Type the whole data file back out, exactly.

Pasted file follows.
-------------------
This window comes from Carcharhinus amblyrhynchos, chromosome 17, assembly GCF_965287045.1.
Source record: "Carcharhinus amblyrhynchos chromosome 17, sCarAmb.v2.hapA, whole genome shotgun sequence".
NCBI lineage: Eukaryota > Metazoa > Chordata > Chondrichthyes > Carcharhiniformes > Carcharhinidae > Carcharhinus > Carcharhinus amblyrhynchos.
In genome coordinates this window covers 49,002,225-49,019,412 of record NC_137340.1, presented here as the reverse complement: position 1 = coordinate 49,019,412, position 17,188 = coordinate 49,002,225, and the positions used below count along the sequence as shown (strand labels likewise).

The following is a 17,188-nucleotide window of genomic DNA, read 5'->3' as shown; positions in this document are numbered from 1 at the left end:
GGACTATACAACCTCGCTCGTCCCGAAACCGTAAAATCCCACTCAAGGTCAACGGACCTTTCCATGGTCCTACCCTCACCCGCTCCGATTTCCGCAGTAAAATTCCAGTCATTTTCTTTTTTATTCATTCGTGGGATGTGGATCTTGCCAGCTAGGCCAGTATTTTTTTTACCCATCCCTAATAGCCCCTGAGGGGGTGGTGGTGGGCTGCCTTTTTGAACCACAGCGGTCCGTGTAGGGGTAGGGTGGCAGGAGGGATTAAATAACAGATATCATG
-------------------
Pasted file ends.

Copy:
This window comes from Carcharhinus amblyrhynchos, chromosome 17, assembly GCF_965287045.1.
Source record: "Carcharhinus amblyrhynchos chromosome 17, sCarAmb.v2.hapA, whole genome shotgun sequence".
NCBI lineage: Eukaryota > Metazoa > Chordata > Chondrichthyes > Carcharhiniformes > Carcharhinidae > Carcharhinus > Carcharhinus amblyrhynchos.
In genome coordinates this window covers 49,002,225-49,019,412 of record NC_137340.1, presented here as the reverse complement: position 1 = coordinate 49,019,412, position 17,188 = coordinate 49,002,225, and the positions used below count along the sequence as shown (strand labels likewise).

The following is a 17,188-nucleotide window of genomic DNA, read 5'->3' as shown; positions in this document are numbered from 1 at the left end:
GGACTATACAACCTCGCTCGTCCCGAAACCGTAAAATCCCACTCAAGGTCAACGGACCTTTCCATGGTCCTACCCTCACCCGCTCCGATTTCCGCAGTAAAATTCCAGTCATTTTCTTTTTTATTCATTCGTGGGATGTGGATCTTGCCAGCTAGGCCAGTATTTTTTTTACCCATCCCTAATAGCCCCTGAGGGGGTGGTGGTGGGCTGCCTTTTTGAACCACAGCGGTCCGTGTAGGGGTAGGGTGGCAGGAGGGATTAAATAACAGATATCATG